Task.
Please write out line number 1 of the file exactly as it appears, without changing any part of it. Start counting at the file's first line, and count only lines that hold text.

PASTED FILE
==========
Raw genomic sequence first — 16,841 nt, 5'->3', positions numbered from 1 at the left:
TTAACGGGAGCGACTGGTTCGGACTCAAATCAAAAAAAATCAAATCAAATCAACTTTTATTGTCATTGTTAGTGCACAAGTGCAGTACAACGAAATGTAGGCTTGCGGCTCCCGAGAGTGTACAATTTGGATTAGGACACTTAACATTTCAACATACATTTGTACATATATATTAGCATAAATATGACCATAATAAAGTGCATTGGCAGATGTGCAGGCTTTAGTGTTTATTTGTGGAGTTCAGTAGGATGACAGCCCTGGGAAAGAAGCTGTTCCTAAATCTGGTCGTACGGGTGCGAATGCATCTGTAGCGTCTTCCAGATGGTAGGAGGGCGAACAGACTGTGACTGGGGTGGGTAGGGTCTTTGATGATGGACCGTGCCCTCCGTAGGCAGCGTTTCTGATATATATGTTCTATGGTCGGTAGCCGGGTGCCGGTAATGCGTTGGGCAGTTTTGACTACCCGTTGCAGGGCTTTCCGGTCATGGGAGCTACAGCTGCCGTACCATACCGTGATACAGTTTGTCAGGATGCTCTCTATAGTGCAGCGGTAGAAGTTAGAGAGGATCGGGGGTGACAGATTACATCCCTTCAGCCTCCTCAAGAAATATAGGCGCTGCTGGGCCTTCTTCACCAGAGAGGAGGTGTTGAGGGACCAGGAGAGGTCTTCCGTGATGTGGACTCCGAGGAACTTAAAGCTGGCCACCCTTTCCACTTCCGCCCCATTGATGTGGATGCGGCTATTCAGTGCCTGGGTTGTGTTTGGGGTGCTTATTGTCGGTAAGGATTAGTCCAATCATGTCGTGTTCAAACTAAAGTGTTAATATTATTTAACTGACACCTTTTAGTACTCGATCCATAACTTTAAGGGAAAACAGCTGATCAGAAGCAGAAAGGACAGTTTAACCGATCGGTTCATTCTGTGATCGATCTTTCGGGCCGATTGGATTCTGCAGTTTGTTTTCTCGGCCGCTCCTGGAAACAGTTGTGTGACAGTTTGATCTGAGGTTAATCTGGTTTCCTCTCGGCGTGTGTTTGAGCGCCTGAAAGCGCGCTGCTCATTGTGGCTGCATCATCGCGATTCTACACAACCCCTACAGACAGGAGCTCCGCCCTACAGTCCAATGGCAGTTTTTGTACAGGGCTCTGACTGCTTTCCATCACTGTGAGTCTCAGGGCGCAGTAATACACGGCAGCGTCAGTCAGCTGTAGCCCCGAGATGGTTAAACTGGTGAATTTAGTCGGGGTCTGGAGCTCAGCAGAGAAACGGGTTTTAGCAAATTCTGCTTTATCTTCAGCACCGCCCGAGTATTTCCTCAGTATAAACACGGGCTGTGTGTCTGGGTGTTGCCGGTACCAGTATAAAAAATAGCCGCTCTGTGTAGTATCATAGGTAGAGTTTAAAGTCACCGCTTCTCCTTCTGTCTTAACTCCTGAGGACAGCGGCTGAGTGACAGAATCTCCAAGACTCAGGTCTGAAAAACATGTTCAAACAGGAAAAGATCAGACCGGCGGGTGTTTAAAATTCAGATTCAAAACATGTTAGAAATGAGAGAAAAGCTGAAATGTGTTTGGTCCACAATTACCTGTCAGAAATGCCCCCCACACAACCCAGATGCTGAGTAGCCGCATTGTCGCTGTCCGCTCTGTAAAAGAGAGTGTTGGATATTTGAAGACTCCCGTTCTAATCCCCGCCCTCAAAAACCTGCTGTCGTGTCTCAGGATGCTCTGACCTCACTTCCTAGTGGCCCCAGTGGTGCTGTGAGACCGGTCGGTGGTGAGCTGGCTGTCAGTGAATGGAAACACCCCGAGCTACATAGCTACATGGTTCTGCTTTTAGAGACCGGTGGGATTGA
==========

Raw genomic sequence first — 16,841 nt, 5'->3', positions numbered from 1 at the left: